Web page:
August 23, 2022
How to Remove FBCLID from Google Analytics 4?
When I am writing this blog post, Google Analytics 4 does not have a native method to easily remove unwanted URL query parameters. As a result, your reports might look something like this:
See all those fbclid=xxxx? They make your reports harder to read, and if the same page was visited by multiple users from Facebook, that page would be displayed as different/unique pages.
That is why excluding query parameters is useful.
In this blog post, I will explain how to remove fbclid from Google Analytics 4 reports and make your data cleaner.
Sure, you could use a dimension called Page path (that does not contain query parameters), but maybe I want to analyze data including *some* query parameters. I just don’t want to see those parameters that pollute my reports, including fbclid.
What is FBCLID?
Every time a visitor clicks any link on Facebook that redirects him/her to your website, Facebook adds an additional parameter to the URL, called fbclid. FB uses that to keep tracking you as you navigate across websites.
Despite the privacy issues, another drawback of this method is that your analytics reports get polluted because every link for every visitor will have a unique fbclid value. This means, that the same page/URL in your reports will be reported as multiple unique pages.
Since GA4 at the moment (when I am writing this blog post) does not have the built-in feature, we are going to use Google Tag Manager to exclude URL query parameters. This means that your GA4 also must be installed with GTM.
Login to your Google Tag Manager web container’s interface and go to Templates.
Then click Search Gallery in the Variable templates section.
Find the template that is called Trim Query. It was created by Ayudante, a Tokyo-based consulting and mobile software development company. Big thanks to them!
Click Add to workspace and then Add.
Create a variable that excludes query parameters
By using the aforementioned custom template, let’s create a variable. Go to Variables > New > Variable configuration and select “Trim Query” as a variable type.
Select Page URL as a Target URL (because this variable will take the Page URL and will remove certain parameters). Keep all other settings as they are.
Note: this variable does not actually affect the page URL that your visitors see in the browser address bar. It will just return a cleaner URL as a value, and we will use it in GA4 tag(s).
Now we need to include fbclid in that list. In the screenshot below, I have added more than one but in the context of this article, the fbclid is a must. One row = one parameter that should be excluded.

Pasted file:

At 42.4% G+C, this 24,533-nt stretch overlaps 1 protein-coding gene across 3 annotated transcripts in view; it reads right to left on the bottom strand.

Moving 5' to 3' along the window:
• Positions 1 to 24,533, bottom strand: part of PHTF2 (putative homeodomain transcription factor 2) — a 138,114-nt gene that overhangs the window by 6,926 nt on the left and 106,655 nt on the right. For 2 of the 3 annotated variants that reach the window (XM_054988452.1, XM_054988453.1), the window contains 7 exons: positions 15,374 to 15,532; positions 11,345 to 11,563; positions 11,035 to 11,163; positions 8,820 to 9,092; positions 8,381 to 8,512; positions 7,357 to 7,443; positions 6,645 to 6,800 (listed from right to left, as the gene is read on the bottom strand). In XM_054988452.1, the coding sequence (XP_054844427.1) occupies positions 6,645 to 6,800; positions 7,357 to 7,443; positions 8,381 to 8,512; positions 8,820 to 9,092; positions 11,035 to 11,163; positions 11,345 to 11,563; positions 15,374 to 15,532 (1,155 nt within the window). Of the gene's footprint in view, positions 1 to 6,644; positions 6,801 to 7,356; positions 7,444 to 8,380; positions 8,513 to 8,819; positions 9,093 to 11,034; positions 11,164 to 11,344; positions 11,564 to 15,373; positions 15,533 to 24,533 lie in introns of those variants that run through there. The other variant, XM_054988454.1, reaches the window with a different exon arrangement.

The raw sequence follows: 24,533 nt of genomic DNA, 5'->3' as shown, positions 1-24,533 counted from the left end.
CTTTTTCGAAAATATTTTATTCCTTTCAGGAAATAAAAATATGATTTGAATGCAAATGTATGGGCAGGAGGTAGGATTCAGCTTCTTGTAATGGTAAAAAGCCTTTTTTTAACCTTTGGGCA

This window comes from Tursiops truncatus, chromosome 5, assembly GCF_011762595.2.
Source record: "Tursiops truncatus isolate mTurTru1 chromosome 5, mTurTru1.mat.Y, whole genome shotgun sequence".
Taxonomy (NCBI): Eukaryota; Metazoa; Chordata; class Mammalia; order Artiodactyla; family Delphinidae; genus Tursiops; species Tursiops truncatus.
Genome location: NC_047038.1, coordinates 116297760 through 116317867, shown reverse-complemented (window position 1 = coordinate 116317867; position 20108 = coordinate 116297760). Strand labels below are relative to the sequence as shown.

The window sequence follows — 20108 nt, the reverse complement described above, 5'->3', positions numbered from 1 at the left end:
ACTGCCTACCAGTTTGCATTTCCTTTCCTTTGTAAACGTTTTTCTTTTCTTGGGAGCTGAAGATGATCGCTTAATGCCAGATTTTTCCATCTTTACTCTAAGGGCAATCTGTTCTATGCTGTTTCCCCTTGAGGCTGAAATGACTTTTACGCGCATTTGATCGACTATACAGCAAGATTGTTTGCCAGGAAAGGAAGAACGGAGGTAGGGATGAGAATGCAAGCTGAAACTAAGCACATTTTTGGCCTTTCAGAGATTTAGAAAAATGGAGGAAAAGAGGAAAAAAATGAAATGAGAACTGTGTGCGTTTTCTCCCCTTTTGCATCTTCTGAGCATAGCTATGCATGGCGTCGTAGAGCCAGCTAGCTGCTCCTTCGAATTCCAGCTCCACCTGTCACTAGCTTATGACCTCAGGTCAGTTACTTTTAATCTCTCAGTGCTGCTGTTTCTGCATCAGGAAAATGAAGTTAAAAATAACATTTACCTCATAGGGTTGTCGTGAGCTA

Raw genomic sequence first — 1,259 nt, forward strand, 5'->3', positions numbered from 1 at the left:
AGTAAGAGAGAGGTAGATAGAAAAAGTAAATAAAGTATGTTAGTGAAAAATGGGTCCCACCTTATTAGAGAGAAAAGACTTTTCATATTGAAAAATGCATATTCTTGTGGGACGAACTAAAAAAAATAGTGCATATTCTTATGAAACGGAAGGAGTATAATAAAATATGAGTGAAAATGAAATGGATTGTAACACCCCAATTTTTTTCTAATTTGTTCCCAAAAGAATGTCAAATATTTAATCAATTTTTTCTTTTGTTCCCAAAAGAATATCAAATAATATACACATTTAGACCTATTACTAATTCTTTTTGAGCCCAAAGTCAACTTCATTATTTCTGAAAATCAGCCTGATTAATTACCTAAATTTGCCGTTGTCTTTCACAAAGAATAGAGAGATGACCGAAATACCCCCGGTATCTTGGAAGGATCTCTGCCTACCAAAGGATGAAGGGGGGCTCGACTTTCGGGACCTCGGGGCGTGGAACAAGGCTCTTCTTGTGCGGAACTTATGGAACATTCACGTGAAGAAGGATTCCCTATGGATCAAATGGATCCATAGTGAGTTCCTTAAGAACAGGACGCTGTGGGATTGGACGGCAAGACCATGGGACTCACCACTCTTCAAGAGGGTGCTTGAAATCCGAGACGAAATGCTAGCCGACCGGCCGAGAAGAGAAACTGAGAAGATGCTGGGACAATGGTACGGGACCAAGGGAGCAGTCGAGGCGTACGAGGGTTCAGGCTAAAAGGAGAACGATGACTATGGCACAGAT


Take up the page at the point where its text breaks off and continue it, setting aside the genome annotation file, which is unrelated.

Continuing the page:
Save the variable. I usually name it Page URL excluding unwanted query parameters.
Update the GA4 configuration tag
When Google Analytics 4 is implemented, it automatically tracks things like page_location. But you can overwrite that. In the GA4 configuration tag that you should already have (if not, read this guide), add a new parameter page_location and set the aforementioned custom variable as its value.
Save the tag.
Is GA4 installed on a single-page application? Then I would suggest setting the same page_location parameter in all GA4 event tags as well.
Save your changes.
Test the setup
It’s time to test if everything is working properly. Click the Preview button at the top right corner of the GTM interface (to enable the Preview mode).
Then enter the URL of your website and also include several query parameters that you have excluded. You can also include some parameter that should still be displayed in the reports. All query parameters should be connected with &. Example: yoursite.com?fbclid=12345&xyz=888. Click Connect.
Once your GA4 tags have fired, go to Google Analytics > Configure > Debugview. Find your device, check the most recent events, and check if their page_location value does not contain the excluded parameters.
If everything is working fine, publish your GTM container by clicking the SUBMIT button and then completing all the other necessary steps.
What if you use GTAG?
Then take a look at this documentation. Your developer will need to write some custom code that sends the page_location parameter in the gtag code (without unwanted URL parameters). And your role here could be to prepare a list of unwanted parameters that should be later excluded by a developer.
Also, tell the developer that in the future, that list might be updated, and he/she will need to include those updates in the code.
Remove FBCLID from Google Analytics 4: Final Words
Will Google Analytics 4 offer a built-in feature to exclude query parameters? I hope so. Maybe when you are reading this guide, that feature is already available (in that case, please let me know in the comments. Maybe I just forgot to update this article 🙂 ).
But the lack of a built-in feature does not mean we cannot solve it ourselves. With this workaround, you can still have cleaner URLs in GA4 reports.
Keep in mind that this implementation will apply only to future data. Your historical data will still contain those unwanted URL query parameters.
Also, one more thing for those who use Google Analytics 4 to send the data to their server-side endpoint and then send it to Facebook Conversions API. If you are doing this, then the method I have explained should NOT be used; otherwise, fbclid will not be sent to FB.